the beheld her bulband weltering in his that account, has been since chargeable
blood. The right was beyond expres- on the parish, was publicly fold in the
fion shocking, and the lufferings of market-place, by the Swadlincote parish
Mrs. Blanket are indescribable. Mr. officers, to a man of Crealley, for the
Blanket had put the pistol into his sum of two fhillings, deuudling the
mouth, but had not pointed it in such a price of the haltei', in which the woman
manner as to make the shot produce was delivered, in the way which has
instantaneous death. He lived for been lately practised. After entering
about a quarter of an hour in most ex. the transaction in the toll-book, the
cruciating agony, and then died. parties returned home, seemingly well


Wives are now transferable like bank The 7th, at a public house in stock. A purchase of this kind was Thames-street, a porter to a cheese- lately made at Charley-Wood, Herts, monger, rather intoxicated, ftabbed the by the clerk of an eminent brewer. The landlord, dangerously in the belly ; price was a guinea ; and the lady, with then walked out, and wounded two her child into the bargain, was immewatchmen before he could be secured. diately taken possession of, and conveyed The instrument used ivas a finali pen- to the habitation of her new gallant. knife. He was committed to Wood. A young couple, fome thort time treet Coñipter.

lince, went to be married at Ashton.

under-Line: when the cereniony was DEPRAVITY.

about to commence, the lady walked As a degrading improvement upon out of the church; the gentleman, with the sale of wives, à child of four years much apparent eagerness, followed her, of age was this nionth played for at and in the most tender manner intreated cards, at a public house in Bow, five her to return and make him happy, to Thillings against the infant.

It was

which she at length consented. When won by a person who had cohabited with again in the church, and at the altar, the the mother, for some months past, and intended bridegroom, whom nothing whom he had purchased of her husband, but lex talionis would content, made a in the fashionable manner, for half that most obfequious bow, wilhed his fair one füm.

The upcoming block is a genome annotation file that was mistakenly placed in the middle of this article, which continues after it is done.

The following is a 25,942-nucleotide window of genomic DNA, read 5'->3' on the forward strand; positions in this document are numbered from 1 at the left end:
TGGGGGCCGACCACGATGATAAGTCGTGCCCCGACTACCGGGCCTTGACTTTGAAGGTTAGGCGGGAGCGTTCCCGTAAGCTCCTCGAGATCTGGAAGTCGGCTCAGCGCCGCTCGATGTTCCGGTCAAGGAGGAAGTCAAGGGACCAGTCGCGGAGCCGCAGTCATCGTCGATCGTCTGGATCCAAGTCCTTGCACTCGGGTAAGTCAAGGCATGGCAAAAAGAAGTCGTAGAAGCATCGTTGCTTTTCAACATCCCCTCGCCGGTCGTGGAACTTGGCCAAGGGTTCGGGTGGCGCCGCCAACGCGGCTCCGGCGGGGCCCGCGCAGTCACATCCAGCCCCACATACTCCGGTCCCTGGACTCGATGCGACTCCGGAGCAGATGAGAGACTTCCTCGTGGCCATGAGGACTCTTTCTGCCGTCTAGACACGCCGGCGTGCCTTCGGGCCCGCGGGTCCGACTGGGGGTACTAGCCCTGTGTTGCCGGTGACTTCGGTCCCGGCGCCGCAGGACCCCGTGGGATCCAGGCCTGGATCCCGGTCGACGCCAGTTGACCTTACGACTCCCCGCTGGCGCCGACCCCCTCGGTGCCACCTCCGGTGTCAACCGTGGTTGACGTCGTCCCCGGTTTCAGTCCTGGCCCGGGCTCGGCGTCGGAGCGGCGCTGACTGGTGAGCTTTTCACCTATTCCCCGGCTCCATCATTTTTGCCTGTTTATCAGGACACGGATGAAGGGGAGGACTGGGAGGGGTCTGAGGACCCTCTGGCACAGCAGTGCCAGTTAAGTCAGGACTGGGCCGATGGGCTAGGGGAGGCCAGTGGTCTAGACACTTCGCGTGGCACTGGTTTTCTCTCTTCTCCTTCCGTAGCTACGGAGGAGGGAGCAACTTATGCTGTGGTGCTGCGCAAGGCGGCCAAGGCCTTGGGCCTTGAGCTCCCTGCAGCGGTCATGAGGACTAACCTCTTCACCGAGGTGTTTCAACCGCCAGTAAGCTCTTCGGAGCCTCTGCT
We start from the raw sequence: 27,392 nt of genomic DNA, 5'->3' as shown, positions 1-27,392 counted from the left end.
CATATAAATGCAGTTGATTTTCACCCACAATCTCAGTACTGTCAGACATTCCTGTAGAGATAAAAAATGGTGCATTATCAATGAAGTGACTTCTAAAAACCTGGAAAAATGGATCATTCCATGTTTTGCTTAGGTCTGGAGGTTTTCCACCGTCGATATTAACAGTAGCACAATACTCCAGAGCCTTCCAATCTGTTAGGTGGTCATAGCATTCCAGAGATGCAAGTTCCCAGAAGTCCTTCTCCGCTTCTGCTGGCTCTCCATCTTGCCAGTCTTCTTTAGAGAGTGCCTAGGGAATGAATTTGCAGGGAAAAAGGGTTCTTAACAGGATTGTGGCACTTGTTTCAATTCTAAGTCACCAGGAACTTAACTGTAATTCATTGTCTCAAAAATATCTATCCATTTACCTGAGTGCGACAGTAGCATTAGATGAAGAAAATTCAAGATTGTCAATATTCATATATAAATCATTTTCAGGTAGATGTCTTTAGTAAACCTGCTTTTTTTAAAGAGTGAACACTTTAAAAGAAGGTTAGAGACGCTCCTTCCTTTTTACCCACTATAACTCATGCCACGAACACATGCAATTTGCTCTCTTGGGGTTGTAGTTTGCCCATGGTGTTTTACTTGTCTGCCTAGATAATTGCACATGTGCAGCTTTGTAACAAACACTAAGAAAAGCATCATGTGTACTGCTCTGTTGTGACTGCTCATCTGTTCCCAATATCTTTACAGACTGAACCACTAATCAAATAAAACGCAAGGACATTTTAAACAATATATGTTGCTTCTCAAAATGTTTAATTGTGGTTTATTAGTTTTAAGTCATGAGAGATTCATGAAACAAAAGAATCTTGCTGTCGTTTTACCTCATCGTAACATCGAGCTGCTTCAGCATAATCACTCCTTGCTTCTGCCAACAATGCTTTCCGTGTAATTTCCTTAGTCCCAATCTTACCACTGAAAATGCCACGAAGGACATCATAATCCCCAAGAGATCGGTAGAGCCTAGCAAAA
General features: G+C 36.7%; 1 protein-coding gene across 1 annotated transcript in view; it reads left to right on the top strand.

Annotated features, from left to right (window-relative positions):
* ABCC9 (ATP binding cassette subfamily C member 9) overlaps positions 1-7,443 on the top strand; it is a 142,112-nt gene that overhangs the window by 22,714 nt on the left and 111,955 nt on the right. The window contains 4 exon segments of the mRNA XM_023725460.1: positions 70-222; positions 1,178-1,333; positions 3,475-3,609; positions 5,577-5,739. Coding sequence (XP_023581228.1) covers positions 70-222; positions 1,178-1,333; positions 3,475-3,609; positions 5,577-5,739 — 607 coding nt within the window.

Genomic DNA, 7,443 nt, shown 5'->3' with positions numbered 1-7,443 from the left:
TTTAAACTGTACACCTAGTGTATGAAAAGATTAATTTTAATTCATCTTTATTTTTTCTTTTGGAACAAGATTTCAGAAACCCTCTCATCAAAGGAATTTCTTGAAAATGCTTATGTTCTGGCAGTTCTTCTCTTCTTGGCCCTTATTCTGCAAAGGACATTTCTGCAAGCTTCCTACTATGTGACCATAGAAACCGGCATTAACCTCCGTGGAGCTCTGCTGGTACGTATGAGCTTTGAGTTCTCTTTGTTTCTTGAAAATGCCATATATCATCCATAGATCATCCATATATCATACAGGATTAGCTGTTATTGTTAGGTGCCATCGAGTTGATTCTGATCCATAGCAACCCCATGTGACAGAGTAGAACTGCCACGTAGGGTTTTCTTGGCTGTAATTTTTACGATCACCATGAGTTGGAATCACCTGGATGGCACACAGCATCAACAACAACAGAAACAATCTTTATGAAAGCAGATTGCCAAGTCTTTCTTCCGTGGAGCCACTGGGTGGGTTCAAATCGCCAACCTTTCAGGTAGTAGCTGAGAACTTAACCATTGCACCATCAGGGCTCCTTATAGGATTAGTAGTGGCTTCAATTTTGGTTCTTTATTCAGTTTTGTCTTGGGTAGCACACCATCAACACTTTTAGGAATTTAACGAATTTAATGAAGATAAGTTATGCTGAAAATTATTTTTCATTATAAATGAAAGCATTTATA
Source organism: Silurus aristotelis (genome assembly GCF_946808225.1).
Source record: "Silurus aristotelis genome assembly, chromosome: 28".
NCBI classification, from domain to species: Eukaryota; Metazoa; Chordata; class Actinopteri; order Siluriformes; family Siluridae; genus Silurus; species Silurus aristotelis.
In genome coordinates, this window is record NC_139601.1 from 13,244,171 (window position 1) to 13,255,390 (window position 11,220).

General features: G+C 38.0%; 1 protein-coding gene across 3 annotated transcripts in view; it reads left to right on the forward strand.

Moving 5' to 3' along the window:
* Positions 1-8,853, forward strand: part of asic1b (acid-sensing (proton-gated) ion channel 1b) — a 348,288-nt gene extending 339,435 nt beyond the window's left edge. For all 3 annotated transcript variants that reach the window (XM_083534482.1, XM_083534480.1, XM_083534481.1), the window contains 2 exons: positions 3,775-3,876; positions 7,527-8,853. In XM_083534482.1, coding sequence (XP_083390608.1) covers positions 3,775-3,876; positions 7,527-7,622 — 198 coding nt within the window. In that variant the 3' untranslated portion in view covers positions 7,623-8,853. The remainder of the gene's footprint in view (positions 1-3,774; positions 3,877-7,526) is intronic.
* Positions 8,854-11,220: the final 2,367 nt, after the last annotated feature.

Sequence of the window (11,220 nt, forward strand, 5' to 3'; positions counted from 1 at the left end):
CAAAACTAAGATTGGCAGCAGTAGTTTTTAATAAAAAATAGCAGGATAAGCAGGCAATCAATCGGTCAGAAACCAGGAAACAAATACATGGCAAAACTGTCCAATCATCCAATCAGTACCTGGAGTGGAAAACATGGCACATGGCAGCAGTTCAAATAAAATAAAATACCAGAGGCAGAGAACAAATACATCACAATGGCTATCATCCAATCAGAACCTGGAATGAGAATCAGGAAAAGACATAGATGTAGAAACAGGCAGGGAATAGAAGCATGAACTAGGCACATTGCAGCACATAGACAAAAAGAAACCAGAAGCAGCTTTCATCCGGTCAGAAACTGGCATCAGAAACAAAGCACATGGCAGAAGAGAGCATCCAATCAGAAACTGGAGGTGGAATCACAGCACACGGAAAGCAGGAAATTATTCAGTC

a good day, and marched cavalierly off. JEALOUSY. A man of the name of John Wil. liams, who courted a girl of Dewlith, stone at'his majesty's carriage, as men

Frith, the poor maniac, who threw a in Devon fire, having observed her in tioned in our lait, continues calin and company with another man, was seized with so horrid a fit of jealousy, that he the itrongest marks of insanity, and

ferene in general; but oecasionally thiews allured her into the fields, when he ftrangled the unfortunate girl with his particularly after having been seen by handkerchief. He afterwards conveyed any of the perfons attending the gaol of the body to a cow-house, and concealed Newgate. A phyhcian has been ordered it under fome itraw; but being disco

to attend him daily, and to make his vered the following 'morning, he was

regular report of what he may observe, apprehended; since which, he has con

Asin our laft Number, we reluctant. MATRIMONY!

ly gave the articles of agreement for a Lately was married, at Presbury, new contest between Humphries and Peter Hackerley, aged seventy-three, tó Mendoza, we here with pleasure fay, Elizabeth Kitchen, of Newton, aged that the magistrates have properly in.


[ocr errors]


[ocr errors][ocr errors]


terfered, and caused these pugilists to men were taken to the infirmary, much be apprehended. The beginning of hurt; two, who had been dug from unthis month they waited on fir Sampson der the ruins, lay dead in one of the Wright, by his desire, with their fure- aifles ; another is since dead; and wheties; when they were informed, that if ther the others will recover, is at present they should attempt to challenge each doubtful. Near twenty feet of the other, or appoint any meeting in future, arched work fell at once. they would be subject to severer penalties: they both promised to obey; though Mendoza said, he could have

Lately died, Mr. and on the following wished another trial with Humphries.

day Mrs. Loyther, of Taylor's-build

ings, nearly opposite Sadler's Wells, ACCIDENTS.